So, we can see there are comparisons in the same price brackets, and having a small form factor Mini-ITX case does not mean you are going to be going over budget - even at mid-range.
Unfortunately, below £75 it is going to be tricky - but not impossible - to find a great value Mini-ITX case that is capable of keeping a gaming rig cool and also allow you to get full access in and around the chassis without a few scrapes on your hands. A word of warning, here: There are generic or OEM Mini-ITX cases available, but for longevity of your components, you really should opt for a system build that won't cause you problems within the first couple of years. Poor air circulation, dust build-up and lack of accessibility will be your headaches in this form factor, and worth avoiding.
If you absolutely want to cut some costs here, there are options, and manufacturers with plenty of pedigree at the smaller end of the spectrum. The Cougar QBX is a great looking and functional Mini-ITX case, ticking every box you need. What's more is you can pick one up for under £50. The QBX comes with "the best cooling of any case of its class". You can have up to seven fans (from 80mm to 120mm) and you have full compatibility with up to 240mm radiators, meaning you can take advantage of water cooling solutions. According to Cougar, "QBX's Pro-cooling design (including an independent power supply airflow) provides the best defence against overheating".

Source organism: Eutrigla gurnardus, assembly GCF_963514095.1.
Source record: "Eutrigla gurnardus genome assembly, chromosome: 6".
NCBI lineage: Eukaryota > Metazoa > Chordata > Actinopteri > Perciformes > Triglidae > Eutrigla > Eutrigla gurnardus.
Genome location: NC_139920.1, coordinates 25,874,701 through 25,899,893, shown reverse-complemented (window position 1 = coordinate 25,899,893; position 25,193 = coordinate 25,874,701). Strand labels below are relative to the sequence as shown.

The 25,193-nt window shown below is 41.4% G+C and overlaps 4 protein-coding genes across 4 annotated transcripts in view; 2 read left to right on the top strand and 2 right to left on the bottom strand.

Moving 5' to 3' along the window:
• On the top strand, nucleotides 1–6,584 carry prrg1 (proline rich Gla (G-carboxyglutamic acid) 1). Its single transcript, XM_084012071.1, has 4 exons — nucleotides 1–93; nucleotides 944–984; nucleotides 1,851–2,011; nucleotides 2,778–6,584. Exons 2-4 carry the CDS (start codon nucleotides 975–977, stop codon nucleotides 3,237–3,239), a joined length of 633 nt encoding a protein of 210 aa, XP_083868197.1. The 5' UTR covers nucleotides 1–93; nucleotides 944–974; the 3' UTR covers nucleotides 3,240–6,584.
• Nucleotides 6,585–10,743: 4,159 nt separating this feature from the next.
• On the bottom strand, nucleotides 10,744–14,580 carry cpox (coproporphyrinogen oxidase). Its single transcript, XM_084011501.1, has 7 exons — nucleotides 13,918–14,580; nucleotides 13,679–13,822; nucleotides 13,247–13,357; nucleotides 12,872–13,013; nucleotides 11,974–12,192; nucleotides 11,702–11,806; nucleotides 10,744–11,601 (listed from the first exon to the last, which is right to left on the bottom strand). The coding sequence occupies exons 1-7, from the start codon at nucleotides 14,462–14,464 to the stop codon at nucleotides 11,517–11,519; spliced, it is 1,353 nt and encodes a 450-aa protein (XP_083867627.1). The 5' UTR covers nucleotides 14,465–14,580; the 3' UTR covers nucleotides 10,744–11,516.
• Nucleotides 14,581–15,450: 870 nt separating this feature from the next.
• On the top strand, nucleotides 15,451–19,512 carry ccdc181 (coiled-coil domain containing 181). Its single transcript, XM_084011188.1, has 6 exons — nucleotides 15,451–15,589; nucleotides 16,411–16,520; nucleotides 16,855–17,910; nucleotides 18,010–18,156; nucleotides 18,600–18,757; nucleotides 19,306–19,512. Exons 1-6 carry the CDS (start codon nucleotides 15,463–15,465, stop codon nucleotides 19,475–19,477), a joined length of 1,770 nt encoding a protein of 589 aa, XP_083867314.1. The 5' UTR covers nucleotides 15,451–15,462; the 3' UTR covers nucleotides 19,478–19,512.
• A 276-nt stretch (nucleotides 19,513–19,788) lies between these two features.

Is Mini-ITX Bad For Gaming?
Regardless of form factor, cooling and dust management is the primary concern of any gamer, because poor thermal dissipation and insufficient cooling will kill a gaming rig faster than anything else. Whether you have a large or small case, the dust filtration and prevention of foreign objects entering the chassis and clogging up fans is paramount.
As far as the components you can fit in a Mini-ITX case, you might be surprised to learn that a full size monster like the RTX 3090 will fit in this small form factor case, but you'll need to select a case and cooling system to suit. YouTuber Optimum Tech built a small form factor RTX 3090 gaming PC last year (November 2020) and had a custom water cooling solution to compliment the excellent (discontinued) NCase M1 V6. Although a hefty gaming rig, this was also used for streaming and editing - so a workhorse in every sense of the word. You can see there's not much room for anything other than the meat and veg with this build. But what else would you need?
If we fast forward a few months to May 2021, Optimum Tech released another video checking in on the little monster to see if it had lived up to expectations. Naturally, the usual maintenance was required, and after 5 months of usage, the case needed a good dust removal and even a precautionary full coolant swap-out. Although not essential, it is definitely recommended for those users who are relying on the PC staying at optimal temps, and who are using it for important stuff, like, you know... earning a living.